Donald Trump has revealed his supporters to be hypocrites. He could possibly reveal me to be a hypocrite, too, if only he were a better man.
I believe in allowing a person a path to redemption, no matter what they’ve done. I’ve argued that Dylann Roof and Rae Carruth should have the chance to redeem themselves. I also made that case for George Zimmerman, even though he killed Trayvon Martin, seems proud of his actions and is the man who made me fear for my black teenage son in a way I hadn’t been afraid.
It’s one of my most deeply held beliefs. At least that’s what I tell myself. I know men who have done awful things, including my oldest brother. He was a hero in my eyes – protecting me from bullies, saving my mom from domestic violence – until he was sent to prison when I was 9 years old. He had killed a man. I want redemption for him, as well as my other brothers who followed in his footsteps. I know I was on a razor’s edge between following my brother’s path or making it through my young life without ever feeling the cold of steel wrapped around my wrists. That’s humbled me like nothing else and reminds me why redemption for all is so important.
My belief is based on the same faith that convinced some of those Charleston families to forgive Roof. It’s what helped steady black families as they struggled through a post-Civil War South that included the Ku Klux Klan and lynchings. It helped them survive Jim Crow and an ever-present segregation. It will help us survive the disappointment we have in friends and neighbors who embraced Trump and his open bigotry. It’s also why black people could vote for the likes of Robert Byrd, the late, long-serving U.S. Senator from West Virginia and former Klan member. It is among the most powerful illustrations of the principle of redemption in the black Southern faith tradition. No matter what you’ve done – including being a member of the KKK – you will be accepted after repenting and walking a new path.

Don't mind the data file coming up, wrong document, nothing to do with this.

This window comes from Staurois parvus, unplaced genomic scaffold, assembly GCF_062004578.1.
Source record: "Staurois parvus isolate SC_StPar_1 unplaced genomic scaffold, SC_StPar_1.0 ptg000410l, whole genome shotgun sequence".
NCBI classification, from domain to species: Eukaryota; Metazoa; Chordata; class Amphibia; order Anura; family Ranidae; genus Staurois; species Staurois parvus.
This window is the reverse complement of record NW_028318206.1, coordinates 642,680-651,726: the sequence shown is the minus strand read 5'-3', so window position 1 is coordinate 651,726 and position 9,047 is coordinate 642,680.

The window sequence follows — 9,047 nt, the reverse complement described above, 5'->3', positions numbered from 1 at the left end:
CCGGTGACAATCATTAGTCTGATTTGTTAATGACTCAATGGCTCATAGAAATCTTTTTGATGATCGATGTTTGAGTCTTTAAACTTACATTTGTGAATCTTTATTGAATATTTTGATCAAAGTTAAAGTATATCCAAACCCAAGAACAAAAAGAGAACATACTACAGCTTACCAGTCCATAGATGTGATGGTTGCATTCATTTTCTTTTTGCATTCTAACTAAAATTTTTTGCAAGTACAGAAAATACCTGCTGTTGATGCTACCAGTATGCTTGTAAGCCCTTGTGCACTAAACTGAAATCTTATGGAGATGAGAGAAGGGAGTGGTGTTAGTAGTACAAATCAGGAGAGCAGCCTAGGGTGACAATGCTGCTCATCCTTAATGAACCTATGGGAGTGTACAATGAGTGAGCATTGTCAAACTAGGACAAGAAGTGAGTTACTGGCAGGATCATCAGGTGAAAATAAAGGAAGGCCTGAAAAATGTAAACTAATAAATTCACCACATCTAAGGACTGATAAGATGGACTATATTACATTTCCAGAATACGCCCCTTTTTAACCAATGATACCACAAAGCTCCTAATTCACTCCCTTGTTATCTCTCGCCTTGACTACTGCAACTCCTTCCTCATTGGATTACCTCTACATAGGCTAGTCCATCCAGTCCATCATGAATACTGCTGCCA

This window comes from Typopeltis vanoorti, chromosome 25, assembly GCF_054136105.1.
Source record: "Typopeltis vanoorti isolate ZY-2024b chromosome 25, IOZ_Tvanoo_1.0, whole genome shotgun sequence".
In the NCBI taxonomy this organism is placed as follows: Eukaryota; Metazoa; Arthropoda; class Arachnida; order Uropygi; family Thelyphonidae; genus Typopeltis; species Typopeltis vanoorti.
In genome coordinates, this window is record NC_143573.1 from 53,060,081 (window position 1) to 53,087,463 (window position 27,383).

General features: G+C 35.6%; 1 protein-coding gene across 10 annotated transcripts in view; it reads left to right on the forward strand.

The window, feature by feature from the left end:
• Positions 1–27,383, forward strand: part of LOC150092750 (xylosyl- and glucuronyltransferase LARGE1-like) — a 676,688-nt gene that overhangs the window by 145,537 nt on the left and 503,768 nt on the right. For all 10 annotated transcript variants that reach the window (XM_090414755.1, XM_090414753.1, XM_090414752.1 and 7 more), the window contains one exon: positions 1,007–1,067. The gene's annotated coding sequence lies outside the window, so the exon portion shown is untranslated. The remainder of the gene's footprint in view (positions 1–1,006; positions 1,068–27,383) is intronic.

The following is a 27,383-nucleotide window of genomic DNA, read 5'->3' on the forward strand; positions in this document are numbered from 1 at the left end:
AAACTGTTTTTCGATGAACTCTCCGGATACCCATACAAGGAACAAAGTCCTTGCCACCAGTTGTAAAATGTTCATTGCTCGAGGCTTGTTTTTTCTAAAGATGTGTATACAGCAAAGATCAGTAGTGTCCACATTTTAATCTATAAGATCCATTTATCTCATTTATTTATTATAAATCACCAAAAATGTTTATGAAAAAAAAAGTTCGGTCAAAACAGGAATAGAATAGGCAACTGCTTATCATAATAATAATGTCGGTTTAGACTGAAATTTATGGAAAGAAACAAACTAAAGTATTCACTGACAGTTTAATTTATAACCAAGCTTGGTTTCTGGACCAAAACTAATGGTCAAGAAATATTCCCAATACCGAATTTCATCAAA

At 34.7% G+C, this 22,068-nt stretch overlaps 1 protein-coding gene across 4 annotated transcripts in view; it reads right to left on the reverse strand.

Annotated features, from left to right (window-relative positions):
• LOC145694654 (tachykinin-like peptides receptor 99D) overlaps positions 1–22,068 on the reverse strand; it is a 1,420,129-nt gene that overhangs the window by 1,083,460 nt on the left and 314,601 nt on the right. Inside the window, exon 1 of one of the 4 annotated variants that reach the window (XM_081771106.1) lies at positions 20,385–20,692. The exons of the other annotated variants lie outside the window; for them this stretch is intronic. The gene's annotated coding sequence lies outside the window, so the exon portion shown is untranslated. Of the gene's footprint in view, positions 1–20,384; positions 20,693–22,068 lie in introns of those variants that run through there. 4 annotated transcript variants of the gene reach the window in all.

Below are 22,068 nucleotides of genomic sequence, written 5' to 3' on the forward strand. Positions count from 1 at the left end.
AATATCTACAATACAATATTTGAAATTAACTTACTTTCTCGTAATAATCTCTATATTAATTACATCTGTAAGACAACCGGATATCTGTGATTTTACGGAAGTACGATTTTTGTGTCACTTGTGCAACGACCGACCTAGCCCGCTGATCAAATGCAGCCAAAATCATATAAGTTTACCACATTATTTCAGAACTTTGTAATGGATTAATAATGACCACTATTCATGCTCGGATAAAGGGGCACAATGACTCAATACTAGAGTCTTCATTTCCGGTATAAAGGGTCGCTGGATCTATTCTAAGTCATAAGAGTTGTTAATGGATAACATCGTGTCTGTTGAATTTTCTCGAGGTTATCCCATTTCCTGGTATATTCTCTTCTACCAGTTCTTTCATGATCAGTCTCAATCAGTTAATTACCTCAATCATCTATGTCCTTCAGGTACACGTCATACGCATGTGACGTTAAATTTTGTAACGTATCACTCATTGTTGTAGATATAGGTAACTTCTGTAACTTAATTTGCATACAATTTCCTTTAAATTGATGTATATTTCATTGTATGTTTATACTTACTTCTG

That’s a high bar. But you don’t spend years claiming fidelity to principle, ditch it for political expedience, then expect people to believe you the next time. Principles can’t be discarded like used underwear. They don’t come out cleaner in the wash.
Make no mistake, though; redemption is not a get-out-of-jail-free card. It doesn’t mean victims who decide to forgive must forfeit justice. The Charleston families forgave Roof but did not ask that he be freed. Carruth should be allowed to redeem himself; that doesn’t mean he should win custody of a son he tried to kill. A victim of domestic violence can want redemption for her abuser without staying in the marriage. Redemption means facing consequences then making amends, means walking out the purpose for which you were created. It is a lifelong journey to be better today than you were, better still tomorrow.
And yet, in the age of Trump, I’m doubting how solid my belief really is. His presence in the White House is disturbing because he got there despite his bigoted history and campaign. He retains the support of millions despite providing aid and comfort to white supremacists.
What if Trump committed to genuinely walking a new path? Would I accept that new Trump? Or become the George Wallace in his redemption door?
Trump’s refusal to become a better man shields me from being tested. It lets me off the hook. That’s not a good thing for a country in desperate need of more truly principled men.